India reported 2,828 new COVID-19 cases, taking the cumulative infection tally to 4,31,53,043, informed the Ministry of Health and Family Welfare on Sunday.
With this, the country's active caseload stood at 17,087, which accounts for 0.04 per cent of the total positive cases.
The death count climbed to 5,24,586 with 14 new fatalities in the last 24 hours.
A total of 2,035 patients recovered in the last 24 hours, which took the total recoveries to 4,26,11,370 across the country.
The national COVID-19 recovery rate was recorded at 98.74 per cent.
The daily positivity rate was at 0.60 per cent while the weekly positivity rate stood at 0.56 per cent.
A total of 4,74,309 tests were conducted in the last 24 hours. A total of 84.97 crores of COVID tests have been conducted so far.
According to the health ministry, 193.28 crore vaccine doses have been administered so far under Nationwide Vaccination Drive.
Union Minister Mansukh Mandaviya on Saturday informed that over 88 per cent of the adult population in the country is fully vaccinated against COVID-19.
The nationwide COVID-19 vaccination programme was started by the Central government on January 16, 2021, and the new phase of universalization of COVID-19 vaccination commenced on June 21, 2021.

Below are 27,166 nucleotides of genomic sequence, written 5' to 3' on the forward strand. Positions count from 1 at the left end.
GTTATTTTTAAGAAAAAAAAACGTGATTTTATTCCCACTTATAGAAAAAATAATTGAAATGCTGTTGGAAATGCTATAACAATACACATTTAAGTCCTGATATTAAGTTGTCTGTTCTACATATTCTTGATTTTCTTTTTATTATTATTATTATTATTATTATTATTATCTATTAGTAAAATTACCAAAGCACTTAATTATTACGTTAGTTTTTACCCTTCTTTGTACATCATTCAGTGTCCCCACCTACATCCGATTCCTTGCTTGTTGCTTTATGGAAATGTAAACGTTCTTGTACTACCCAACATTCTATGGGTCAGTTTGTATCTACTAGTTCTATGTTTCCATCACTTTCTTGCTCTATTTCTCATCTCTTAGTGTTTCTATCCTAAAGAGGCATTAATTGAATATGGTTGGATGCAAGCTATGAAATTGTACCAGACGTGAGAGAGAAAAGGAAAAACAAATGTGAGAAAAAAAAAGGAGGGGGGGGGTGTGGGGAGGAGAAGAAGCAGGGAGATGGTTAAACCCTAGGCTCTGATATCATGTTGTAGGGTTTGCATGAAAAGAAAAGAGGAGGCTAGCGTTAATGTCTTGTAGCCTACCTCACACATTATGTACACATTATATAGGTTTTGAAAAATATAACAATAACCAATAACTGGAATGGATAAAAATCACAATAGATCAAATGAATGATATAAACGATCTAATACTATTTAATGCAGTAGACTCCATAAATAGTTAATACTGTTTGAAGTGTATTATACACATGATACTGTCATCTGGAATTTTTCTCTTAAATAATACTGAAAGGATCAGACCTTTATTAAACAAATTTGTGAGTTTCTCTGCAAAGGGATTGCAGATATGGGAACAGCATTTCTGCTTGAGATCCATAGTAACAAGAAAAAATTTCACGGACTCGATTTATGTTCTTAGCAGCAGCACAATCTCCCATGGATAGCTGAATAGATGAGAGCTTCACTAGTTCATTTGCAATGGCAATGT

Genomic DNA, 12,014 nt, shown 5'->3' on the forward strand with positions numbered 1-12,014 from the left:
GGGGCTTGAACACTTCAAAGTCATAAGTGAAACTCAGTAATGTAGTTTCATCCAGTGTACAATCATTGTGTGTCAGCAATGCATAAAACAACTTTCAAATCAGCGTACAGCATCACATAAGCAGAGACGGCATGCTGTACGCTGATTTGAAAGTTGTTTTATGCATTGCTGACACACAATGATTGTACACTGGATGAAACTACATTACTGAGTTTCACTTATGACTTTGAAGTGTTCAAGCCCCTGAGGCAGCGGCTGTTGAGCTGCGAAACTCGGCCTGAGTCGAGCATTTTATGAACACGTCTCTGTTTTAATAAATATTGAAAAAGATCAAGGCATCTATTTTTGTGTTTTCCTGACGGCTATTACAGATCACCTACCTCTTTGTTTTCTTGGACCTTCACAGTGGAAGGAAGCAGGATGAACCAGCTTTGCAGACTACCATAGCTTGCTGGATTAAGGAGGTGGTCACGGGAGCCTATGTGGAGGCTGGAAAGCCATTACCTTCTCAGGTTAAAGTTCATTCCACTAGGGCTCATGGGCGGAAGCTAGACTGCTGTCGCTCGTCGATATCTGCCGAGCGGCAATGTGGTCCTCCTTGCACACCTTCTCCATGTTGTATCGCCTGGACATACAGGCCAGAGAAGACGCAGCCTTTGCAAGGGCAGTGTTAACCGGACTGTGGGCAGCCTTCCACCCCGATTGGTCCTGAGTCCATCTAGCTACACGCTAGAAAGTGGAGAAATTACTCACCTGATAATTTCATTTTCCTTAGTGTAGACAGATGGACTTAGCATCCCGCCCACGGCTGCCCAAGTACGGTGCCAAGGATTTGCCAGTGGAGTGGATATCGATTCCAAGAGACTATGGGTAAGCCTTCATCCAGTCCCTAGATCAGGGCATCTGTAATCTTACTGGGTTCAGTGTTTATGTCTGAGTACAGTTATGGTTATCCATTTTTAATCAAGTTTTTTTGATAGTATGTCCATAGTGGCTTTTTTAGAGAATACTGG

As a part of the nationwide vaccination drive, the Government of India has been supporting the States and UTs by providing them with the COVID vaccines free of cost.
Meanwhile, on Saturday, Maharashtra reported the first cases of the subvariants of the Omicron variant of COVID-19.
As many as seven people were detected to be infected from the subvariants in Pune, four of which were infected by the B.A. 4 variant while the other three were found to be infected by B.A. 5 variant.
The earlier first cases of BA.4 and BA.5 subvariants of the Omicron variant of COVID-19 were found in Tamil Nadu and Hyderabad respectively, confirmed the Indian SARS-CoV-2 Genomics Consortium (INSACOG) on Sunday.
BA.4 and BA.5 are subvariants of the Omicron variant circulating globally. These were reported first from South Africa earlier this year and are now reported from several other countries. These variants have not been associated with disease severity or increased hospitalization.